I like being professional and traditional, especially in university or work settings. However, I don’t bother hiding what I’m reading around my peers. I’ve had male friends give me reconsidering looks and comments about this. It seems to generate just the right mix of signals, if you want to retain your modesty, but somehow say (without saying) that you’re not a frigid careerist prude. It’s certainly not my intention to invoke this reaction; it’s just what I’ve observed in many settings. Amidst your discussion, you may throw in how sappy you are. This presents the fait accompli if his normal impression of you is that you’re unapproachable, which would ordinarily prevent him thinking about you in that way.
6) You learn what not to do.
The people in a romance novel can be the most frustrating you’ve met, particularly the heroine. If you’re looking at it with the right frame — that is, what unnecessary idiotic actions delayed the happy ending here — then you can learn a lot about what not do. An example to illustrate might be my review on Josie Litton’s Come Back to Me.
1) False expectations about your man, the relationship and true love.
No, he does not like it when you’re being “feisty” (the true definition of “feisty” rhymes with witch). No, he cannot guarantee a vaginal O and both of you coming at the same time, every time. Yes, there will be morning breath. Yes, you do have to work to make it last. No, he will not always, always fall in love with you if you sleep with him. No, you do not know within five seconds whether you’re in love; you only know whether or not he repulses you.
2)You have to extrapolate what happens off the page.
You do not often get told how it works out after the romance, when there’s baby vomit, unpaid bills, the controlling mother-in-law or his drunk Uncle Harry telling you how lovely your eyes are.
3) Tingles reaching volcanic levels.
It often doesn’t ease your frustration about love and sex (although possibly giving the illusion short-term), it increases and fuels your desire for it. Thus, the religious view of “reading for sexual pleasure as sinful” is justifiable, I might add.
This is mostly a disadvantage if you’re trying to stay chaste. Otherwise, I’ve often heard women talk about the fun side effects for their partners.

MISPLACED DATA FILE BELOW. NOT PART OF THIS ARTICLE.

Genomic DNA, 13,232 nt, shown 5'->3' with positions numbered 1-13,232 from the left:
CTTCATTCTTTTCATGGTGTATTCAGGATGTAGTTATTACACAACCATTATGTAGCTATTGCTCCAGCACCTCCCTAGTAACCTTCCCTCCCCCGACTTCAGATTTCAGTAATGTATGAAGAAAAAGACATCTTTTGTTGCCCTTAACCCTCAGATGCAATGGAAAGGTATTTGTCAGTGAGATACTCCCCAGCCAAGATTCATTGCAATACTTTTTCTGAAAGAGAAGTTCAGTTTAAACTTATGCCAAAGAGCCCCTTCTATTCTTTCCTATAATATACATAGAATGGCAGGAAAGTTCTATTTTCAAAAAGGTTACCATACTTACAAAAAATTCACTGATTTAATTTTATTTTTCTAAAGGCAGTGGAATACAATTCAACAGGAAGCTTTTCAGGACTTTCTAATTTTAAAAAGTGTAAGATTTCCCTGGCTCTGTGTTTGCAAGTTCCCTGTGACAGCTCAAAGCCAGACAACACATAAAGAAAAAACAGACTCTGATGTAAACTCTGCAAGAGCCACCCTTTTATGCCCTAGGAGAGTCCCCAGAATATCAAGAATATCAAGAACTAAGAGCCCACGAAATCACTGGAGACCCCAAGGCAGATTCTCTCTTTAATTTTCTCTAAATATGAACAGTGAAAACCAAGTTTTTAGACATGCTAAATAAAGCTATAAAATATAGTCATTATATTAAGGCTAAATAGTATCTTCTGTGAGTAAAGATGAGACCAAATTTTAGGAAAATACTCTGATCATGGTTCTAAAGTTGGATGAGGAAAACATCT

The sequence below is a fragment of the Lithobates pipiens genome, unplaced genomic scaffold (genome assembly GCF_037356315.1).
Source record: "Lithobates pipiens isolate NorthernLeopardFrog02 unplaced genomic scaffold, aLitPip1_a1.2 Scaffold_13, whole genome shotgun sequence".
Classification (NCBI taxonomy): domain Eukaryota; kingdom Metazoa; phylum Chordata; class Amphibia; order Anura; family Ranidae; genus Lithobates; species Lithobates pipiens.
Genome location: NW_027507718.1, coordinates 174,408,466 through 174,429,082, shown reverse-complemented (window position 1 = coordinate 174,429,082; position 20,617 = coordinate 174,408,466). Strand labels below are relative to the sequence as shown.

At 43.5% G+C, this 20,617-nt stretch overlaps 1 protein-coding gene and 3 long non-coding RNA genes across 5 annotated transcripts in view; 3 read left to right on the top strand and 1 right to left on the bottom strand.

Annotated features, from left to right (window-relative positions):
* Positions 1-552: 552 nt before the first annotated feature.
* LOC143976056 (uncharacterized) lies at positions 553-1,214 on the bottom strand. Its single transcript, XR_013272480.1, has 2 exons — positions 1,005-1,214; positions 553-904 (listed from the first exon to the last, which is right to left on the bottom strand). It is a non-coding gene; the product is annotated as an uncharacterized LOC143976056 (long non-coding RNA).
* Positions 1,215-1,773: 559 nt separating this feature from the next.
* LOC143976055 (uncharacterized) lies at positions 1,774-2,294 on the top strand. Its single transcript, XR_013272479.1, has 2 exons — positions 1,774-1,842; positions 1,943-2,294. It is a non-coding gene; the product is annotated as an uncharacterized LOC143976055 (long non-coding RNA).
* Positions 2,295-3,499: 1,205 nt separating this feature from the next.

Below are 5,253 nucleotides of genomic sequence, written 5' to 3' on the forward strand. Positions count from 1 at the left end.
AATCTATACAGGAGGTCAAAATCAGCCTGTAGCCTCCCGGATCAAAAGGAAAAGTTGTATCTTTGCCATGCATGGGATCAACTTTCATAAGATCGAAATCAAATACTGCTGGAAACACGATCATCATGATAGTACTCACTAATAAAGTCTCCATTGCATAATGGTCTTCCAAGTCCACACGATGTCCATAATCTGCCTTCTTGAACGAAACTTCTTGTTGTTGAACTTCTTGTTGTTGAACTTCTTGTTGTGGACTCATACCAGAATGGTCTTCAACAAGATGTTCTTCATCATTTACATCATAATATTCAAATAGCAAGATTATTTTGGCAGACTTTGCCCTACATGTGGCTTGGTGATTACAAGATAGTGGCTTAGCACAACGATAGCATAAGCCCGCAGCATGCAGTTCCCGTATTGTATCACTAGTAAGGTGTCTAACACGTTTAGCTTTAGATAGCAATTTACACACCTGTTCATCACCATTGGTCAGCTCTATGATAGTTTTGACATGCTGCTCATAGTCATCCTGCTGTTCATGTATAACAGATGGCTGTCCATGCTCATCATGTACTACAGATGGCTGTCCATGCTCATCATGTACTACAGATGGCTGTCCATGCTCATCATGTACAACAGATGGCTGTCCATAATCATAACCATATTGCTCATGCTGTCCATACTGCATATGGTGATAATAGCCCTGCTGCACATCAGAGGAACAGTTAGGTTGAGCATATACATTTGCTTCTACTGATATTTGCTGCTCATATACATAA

- Here’s a link to Harlequin’s free e-books; a not inconsiderable portion are not exactly the gems of the genre (Aside: Baby Bobanza and its cover are just laugh out loud hilarious. God, the writers must hate Harlequin’s marketing department).
- Favourite authors of mine (who I’m hopelessly behind on):
- Victoria Dahl who is hot no matter what century she’s writing about.
- Meljean Brook who writes with intelligence and emotion that spans millenia.
- Nalini Singh who writes powerful characters that are all about the teamwork; one interesting construction in her world which recurs in fantasies and paranormals is a contrast between uncontrolled, primitive emotion and overtly repressed emotion.
- The “romance” (I’m assuming it ends happily, haven’t read the last book) that is dominating the public consciousness is Twilight. I like this comment on it showing how romance novels can elevate your game if read correctly. Hilariously, most of the mentions and obsessions about it have been the overanalyses in this corner of the blogosphere by men. I’m thinking this is valueless: at this point in its popularity, the movie itself is operating on preselection and can prove nothing. Secondly, the popularity of Twilight is indeed part of a fascination with the paranormal that seems to be intensifying. This isn’t unprecedented: a parallel can be drawn to the popularity of the Gothic genre, parodied in Austen’s Northanger Abbey who seemed to be repressively rolling her eyes at the trend.